It is a challenge when you first start playing guitar, but these tips for acoustic guitar playing may give some insight to keep you interested in playing so you progressively get better and better.
Tip #1: Selecting a Guitar that is Right for You
This seems like an obvious place to start but when you are just beginning to learn the guitar you may just be using one for your lessons, but not actually have one at home.
Buying a guitar that you can practice on regularly will greatly speed up your progress and you will learn the techniques more thoroughly. Your first guitar does not have to be the best or most expensive it just needs to be one you can pick up and practice on regularly.
However, don’t just pick up the cheapest guitar you can find either, if it’s going to be completely horrible to play. If it’s hard and frustrating to learn on you are less likely to stick with it. Check out the link below for some important things to look out for in a beginner guitar.
Tip #2: Picking a Pick
If you only ever play finger style, this won’t apply to you, but otherwise you should learn to play with a pick, even if you don’t use it for everything you play. It can make your playing richer and more dynamic for certain styles and techniques.
Whether you already play with a pick or are going to learn to use one – make sure to think about the pick you are using.
Even though this seems like a minor thing, the pick you use can make a big difference – often guitarists aren’t using the appropriate pick for their style or their taste or their ability.
Finding the most appropriate pick can make it easier to play your style, and can make you play better and more accurately.
Experiment and find the pick that’s right for you.
Tip #3: Purchase a Guitar Tuner
Another inexpensive item that is a must for any guitarist – and even more so for beginners – is an electronic tuner.
it’s a very ineffective and inefficient way to learn guitar if you are always out of tune. Even if you are reasonably close.
As a beginner guitarist, it can be tough to know whether you are playing something wrong or if it just sounds wrong because your guitar is out of tune.
And that is only your conscious mind – it is your subconscious that does most of the work when you are playing guitar (after a while anyway). If your subconscious doesn’t know why something sounds wrong (is it your playing or the guitar being out of tune?) it won’t know whether or not to make corrections.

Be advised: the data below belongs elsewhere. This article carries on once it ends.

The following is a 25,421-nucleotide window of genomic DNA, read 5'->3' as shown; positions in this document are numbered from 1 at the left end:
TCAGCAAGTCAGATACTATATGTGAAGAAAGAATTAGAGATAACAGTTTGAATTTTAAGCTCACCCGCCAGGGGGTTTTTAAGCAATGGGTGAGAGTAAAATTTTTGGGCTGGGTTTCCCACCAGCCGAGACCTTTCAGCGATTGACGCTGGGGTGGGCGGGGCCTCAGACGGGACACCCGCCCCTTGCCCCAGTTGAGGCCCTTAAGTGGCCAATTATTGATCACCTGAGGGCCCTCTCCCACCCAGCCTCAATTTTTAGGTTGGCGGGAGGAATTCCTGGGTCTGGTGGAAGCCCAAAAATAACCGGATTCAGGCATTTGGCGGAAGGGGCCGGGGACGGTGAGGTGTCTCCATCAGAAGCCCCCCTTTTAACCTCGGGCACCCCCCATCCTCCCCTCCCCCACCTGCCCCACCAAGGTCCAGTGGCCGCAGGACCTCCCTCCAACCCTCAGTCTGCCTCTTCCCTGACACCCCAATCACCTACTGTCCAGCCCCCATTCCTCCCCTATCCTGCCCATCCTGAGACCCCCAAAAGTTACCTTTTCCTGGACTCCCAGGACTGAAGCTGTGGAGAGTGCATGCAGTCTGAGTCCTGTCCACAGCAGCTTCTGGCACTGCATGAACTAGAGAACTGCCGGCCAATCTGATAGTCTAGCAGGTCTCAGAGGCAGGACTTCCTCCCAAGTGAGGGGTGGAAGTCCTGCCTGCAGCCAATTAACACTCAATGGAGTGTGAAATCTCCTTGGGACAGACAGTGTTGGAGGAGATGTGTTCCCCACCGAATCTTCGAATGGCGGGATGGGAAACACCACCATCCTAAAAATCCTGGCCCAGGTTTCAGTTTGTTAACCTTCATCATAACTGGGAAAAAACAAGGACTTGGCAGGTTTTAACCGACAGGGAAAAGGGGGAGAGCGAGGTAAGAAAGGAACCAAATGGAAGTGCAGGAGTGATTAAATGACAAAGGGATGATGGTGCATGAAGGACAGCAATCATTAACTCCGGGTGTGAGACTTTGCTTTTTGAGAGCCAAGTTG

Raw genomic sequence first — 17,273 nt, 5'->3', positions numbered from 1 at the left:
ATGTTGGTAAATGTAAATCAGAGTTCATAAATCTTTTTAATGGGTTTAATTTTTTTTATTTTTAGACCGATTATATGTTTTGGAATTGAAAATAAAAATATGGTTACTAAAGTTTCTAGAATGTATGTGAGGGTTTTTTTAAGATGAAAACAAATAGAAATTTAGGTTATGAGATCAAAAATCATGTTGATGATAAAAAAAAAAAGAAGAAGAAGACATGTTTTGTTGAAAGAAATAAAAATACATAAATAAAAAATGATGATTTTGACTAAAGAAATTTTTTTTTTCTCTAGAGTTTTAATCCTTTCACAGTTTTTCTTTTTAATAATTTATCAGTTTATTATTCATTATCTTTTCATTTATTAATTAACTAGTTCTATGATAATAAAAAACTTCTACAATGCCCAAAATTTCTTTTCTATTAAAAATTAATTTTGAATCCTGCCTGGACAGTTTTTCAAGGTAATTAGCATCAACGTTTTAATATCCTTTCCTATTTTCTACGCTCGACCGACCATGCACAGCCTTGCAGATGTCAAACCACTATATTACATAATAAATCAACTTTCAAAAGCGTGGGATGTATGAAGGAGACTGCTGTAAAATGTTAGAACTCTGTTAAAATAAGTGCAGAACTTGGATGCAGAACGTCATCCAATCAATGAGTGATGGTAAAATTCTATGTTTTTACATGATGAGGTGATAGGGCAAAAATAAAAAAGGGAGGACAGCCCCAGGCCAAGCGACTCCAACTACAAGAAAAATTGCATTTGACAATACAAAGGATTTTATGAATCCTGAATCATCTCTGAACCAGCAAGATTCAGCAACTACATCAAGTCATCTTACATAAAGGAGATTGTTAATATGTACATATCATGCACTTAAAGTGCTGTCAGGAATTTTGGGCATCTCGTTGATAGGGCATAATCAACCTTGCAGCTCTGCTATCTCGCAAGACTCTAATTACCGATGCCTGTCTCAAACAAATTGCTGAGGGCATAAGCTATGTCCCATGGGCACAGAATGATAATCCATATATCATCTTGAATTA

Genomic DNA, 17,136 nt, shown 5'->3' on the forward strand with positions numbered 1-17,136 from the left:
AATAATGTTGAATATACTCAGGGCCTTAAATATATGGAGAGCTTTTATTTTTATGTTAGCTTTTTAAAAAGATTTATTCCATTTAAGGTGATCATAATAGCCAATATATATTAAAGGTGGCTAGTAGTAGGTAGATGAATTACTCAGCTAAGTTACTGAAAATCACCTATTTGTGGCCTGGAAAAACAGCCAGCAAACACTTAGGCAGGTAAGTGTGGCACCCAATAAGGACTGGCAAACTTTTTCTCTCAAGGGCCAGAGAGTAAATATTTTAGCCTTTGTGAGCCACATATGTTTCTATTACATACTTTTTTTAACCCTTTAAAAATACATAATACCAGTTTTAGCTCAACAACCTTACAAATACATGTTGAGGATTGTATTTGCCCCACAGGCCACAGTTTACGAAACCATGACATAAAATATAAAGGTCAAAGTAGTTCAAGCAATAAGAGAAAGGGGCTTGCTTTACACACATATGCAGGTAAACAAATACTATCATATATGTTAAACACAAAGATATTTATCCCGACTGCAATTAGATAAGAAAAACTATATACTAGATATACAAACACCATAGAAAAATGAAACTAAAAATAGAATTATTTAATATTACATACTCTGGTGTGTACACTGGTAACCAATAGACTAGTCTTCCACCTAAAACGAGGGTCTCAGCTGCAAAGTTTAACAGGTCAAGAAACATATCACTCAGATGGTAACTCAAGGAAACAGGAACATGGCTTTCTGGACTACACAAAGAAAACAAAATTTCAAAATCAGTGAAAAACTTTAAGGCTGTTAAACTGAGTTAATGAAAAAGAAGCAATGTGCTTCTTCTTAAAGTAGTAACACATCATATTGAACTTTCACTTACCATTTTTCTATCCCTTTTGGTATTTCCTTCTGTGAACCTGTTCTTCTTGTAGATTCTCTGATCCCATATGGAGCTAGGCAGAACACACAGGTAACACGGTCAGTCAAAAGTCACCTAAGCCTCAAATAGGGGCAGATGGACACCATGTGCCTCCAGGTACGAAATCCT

An electronic tuner allows you to be sure that the guitar is always in tune. If you are a beginner and trying to tune by ear you are likely to be off a lot of the time – so do yourself (and your subconscious) a favor and get a tuner.
But shouldn’t I learn to Tune by Ear?
Some people might say that they just tune by ear – and you should learn to tune that way.
I’m not for a second debating the merits of tuning by ear and I encourage you to learn to tune by ear. But, unless you have perfect pitch (something that only 1 in 10,000 people are by the way), then an electronic tuner is not only a necessary companion, but it will also assist you to tune by ear later on.
Your tuning (unless you are one of the 1 out of every 10,000 people with perfect pitch) won’t be that accurate to begin with. So if you aren’t tuning the guitar correctly in the beginning – how can you learn what sounds correct?
Start out your guitarist career with an electronic tuner so that you know you guitar is in tune and hear it properly in tune. Down the line you will have learnt what in tune sounds like to a much more accurate degree – now you can tune by ear if you want to and you will have a much easier time of it.
Of course you can always just stick with your tuner too – there won’t be that many occasions where you won’t have it – and if you get a tuner app for your phone you could have it on you at all times.
Tip #4: What to expect from the start